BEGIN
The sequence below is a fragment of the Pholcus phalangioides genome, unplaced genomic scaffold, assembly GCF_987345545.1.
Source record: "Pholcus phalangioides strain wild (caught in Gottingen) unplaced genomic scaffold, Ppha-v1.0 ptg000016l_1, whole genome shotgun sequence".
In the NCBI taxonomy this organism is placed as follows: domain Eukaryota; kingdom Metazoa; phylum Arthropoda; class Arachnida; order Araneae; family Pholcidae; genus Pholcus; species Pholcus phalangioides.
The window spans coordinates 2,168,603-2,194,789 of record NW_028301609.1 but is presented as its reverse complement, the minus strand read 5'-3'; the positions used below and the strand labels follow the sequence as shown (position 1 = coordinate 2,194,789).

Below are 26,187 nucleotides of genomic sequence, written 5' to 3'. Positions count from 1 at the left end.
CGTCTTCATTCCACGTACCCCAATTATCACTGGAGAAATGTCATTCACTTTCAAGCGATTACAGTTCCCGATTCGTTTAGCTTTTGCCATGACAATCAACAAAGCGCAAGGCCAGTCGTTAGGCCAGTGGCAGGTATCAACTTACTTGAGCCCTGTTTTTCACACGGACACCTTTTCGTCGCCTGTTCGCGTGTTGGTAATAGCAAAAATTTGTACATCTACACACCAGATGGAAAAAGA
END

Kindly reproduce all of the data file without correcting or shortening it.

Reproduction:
The sequence below is a fragment of the Pholcus phalangioides genome, unplaced genomic scaffold, assembly GCF_987345545.1.
Source record: "Pholcus phalangioides strain wild (caught in Gottingen) unplaced genomic scaffold, Ppha-v1.0 ptg000016l_1, whole genome shotgun sequence".
In the NCBI taxonomy this organism is placed as follows: domain Eukaryota; kingdom Metazoa; phylum Arthropoda; class Arachnida; order Araneae; family Pholcidae; genus Pholcus; species Pholcus phalangioides.
The window spans coordinates 2,168,603-2,194,789 of record NW_028301609.1 but is presented as its reverse complement, the minus strand read 5'-3'; the positions used below and the strand labels follow the sequence as shown (position 1 = coordinate 2,194,789).

Below are 26,187 nucleotides of genomic sequence, written 5' to 3'. Positions count from 1 at the left end.
CGTCTTCATTCCACGTACCCCAATTATCACTGGAGAAATGTCATTCACTTTCAAGCGATTACAGTTCCCGATTCGTTTAGCTTTTGCCATGACAATCAACAAAGCGCAAGGCCAGTCGTTAGGCCAGTGGCAGGTATCAACTTACTTGAGCCCTGTTTTTCACACGGACACCTTTTCGTCGCCTGTTCGCGTGTTGGTAATAGCAAAAATTTGTACATCTACACACCAGATGGAAAAAGA